Why You Read to Your Child

One great piece of advice that all parents can attest to is that you should read to your children especially when they are young. This is often shared and emphasized in books, seminars, and through word of mouth. But when you agree and start to read to your children, are you familiar with the specific advantages they can gain? Do you know just what it is you are developing in them?

To give you a better idea of the power of reading, here are five benefits that highlight the importance of reading to young children.

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  1. Basic speech and reading skills. At the preschool age, your child is at his prime for learning. He is very eager to explore his surroundings and absorb information. He jumps at the thought of seeing what words look like, learning how to say them, and hearing what they sound like. Reading to your child allows him to mimic you and to learn from your example, specifically by letting him say the word right after you read it. It also gives him the chance to experience how to read a book – how the words are separate from the images and how to read from left to right.
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  2. Better communication skills. Stories and books, especially those suited for young children, are composed of numerous conversations and interactions between characters. By reading this and by regularly interacting with you during reading time, your child gets a better grasp of what happens when people communicate. He gets to expand his vocabulary which leads him to better express himself – be it through speaking or writing. Your child is also able to relate to more people since he is exposed to different topics and cultures through the varied stories he reads.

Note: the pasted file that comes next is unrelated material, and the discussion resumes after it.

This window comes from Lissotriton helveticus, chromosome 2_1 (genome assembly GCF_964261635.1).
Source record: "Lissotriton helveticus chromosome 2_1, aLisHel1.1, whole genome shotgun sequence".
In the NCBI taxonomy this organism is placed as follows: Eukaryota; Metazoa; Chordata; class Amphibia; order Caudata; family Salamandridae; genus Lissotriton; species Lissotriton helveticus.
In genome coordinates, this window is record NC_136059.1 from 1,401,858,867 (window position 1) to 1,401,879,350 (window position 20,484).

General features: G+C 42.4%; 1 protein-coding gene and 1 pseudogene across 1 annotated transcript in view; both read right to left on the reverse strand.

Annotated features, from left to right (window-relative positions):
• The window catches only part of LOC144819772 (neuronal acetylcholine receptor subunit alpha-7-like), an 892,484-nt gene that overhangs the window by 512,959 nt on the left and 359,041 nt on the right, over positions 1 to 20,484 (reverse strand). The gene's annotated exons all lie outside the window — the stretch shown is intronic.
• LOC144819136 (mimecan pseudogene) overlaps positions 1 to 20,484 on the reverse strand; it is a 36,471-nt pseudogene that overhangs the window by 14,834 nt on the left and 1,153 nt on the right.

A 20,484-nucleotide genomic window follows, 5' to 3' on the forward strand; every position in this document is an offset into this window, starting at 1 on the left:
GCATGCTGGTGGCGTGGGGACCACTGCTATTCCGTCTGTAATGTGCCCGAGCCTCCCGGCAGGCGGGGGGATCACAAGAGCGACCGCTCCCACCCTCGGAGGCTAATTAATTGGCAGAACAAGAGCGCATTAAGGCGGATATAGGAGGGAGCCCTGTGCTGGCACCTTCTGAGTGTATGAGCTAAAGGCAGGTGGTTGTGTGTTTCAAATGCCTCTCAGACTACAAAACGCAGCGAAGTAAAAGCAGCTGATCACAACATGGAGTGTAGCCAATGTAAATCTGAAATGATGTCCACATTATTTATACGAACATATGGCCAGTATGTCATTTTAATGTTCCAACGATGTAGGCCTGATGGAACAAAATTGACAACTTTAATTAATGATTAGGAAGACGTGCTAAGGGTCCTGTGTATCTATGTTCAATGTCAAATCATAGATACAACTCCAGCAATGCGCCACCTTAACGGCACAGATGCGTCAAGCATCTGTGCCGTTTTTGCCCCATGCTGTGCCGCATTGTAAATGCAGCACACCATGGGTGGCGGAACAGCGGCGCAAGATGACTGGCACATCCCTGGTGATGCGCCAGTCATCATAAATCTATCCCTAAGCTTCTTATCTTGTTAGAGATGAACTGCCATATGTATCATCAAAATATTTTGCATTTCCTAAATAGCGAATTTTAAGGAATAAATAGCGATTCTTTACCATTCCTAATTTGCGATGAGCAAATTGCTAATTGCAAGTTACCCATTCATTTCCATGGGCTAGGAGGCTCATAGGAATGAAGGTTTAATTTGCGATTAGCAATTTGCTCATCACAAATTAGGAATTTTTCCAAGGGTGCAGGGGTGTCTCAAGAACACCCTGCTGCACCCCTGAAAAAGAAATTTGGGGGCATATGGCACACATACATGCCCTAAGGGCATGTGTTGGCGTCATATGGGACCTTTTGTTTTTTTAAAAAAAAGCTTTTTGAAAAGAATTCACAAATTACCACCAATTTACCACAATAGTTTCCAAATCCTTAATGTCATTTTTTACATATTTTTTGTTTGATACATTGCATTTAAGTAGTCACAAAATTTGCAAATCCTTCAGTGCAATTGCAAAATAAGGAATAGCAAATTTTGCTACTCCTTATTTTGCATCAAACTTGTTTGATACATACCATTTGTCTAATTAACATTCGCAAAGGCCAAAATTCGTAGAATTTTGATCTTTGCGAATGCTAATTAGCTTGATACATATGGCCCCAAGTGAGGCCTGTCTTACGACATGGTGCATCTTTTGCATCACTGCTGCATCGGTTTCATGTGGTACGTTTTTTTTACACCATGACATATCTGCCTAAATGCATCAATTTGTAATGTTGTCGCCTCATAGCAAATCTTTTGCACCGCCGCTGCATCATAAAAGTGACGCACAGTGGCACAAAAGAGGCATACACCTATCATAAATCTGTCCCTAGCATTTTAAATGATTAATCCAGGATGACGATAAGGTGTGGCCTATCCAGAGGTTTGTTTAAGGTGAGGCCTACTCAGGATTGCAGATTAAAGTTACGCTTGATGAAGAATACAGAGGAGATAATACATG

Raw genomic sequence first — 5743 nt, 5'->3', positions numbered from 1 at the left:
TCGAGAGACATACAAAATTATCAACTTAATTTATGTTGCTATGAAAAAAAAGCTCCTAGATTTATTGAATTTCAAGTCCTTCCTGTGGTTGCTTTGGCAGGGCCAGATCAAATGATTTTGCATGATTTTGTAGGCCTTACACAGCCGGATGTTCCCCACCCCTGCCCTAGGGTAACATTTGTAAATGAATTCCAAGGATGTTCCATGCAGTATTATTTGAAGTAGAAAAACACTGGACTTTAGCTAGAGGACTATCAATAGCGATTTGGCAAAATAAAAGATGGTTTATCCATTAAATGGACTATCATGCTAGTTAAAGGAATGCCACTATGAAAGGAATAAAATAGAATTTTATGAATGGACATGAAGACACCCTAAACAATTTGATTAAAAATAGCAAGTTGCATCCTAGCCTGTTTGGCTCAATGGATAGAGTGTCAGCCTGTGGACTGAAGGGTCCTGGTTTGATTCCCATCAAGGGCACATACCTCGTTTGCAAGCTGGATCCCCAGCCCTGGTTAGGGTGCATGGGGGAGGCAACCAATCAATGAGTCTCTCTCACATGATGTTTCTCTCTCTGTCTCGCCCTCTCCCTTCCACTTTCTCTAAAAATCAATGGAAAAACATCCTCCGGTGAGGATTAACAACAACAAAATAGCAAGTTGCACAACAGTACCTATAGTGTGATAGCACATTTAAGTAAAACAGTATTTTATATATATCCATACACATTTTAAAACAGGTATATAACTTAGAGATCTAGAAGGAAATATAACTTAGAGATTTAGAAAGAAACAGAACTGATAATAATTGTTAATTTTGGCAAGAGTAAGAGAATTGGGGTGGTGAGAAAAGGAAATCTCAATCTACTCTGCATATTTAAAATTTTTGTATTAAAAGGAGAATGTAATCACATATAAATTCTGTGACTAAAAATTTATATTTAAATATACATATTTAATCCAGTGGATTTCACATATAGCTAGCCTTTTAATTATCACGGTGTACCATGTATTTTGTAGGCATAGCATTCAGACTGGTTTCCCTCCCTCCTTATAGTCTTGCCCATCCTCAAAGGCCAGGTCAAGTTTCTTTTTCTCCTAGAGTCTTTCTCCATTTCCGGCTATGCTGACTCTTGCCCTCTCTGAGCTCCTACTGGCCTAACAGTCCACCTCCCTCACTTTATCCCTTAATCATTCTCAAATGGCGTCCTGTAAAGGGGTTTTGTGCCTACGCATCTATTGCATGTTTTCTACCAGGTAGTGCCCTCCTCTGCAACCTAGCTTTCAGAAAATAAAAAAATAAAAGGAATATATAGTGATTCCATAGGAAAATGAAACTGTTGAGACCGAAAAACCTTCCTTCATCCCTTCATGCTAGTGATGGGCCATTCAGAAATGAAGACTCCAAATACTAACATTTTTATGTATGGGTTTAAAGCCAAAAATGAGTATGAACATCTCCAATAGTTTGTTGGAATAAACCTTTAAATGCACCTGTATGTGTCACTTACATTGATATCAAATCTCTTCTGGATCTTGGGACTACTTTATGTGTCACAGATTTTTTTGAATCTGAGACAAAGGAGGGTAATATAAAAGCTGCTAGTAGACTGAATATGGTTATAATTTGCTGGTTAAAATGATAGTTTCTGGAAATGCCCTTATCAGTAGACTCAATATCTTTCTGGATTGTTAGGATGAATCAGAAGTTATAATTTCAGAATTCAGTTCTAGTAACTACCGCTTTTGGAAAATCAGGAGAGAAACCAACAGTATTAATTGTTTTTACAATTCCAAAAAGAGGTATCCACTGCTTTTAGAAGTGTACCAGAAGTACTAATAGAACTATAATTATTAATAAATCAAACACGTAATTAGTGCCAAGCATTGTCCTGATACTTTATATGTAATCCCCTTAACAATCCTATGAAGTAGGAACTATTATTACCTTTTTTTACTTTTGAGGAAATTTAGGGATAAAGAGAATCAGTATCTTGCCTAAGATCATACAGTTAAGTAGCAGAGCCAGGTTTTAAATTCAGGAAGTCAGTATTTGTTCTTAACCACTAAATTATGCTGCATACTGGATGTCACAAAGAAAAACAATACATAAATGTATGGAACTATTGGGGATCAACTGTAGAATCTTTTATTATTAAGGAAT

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  3. More logical thinking skills. Each book or reading material your child reads consists of a message that needs to be uncovered. With this, your child thinks and makes use of logic to figure out what is happening and to make sense of the message. He develops the ability to grasp abstract concepts, to discover patterns, and to recognize cause and effect. At a young age and with your help, your child can begin to relate scenarios in books to what is happening in the real world. Engaging him in conversations that relate to the book can also help.
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  4. Enhanced concentration and discipline. Reading requires your child to stay in one place and to devote time, effort, and focus on one activity for a period of time. With him being very energetic and playful at a young age, reading allows your child to develop concentration and discipline. He may squirm and be distracted at the start, but he will eventually learn to stay put – especially when he read books that interest him. Your child also develops longer attention span and better memory retention since he is engaged in an activity that simulates his brain.
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  5. Academic excellence. Studies suggest that exposing your child to reading at a young age gives him a higher aptitude for learning. More often than not, he will not only excel in reading and English, but also in history, math, and science. This is because the ability to read and comprehend is a basic skill that is used in all subjects. Your child will need to comprehend a math problem before thinking of how to solve it. He will also need to read through what happened in history to understand its effect at present.

Indeed, reading has the power to benefit young children in a number of ways. As parents, reading to your child is one of the most important things you can do to build a solid and good foundation for his journey to academic excellence and success.

*Source:

Early Moments: Sharing The Gift of Reading; https://www.earlymoments.com/

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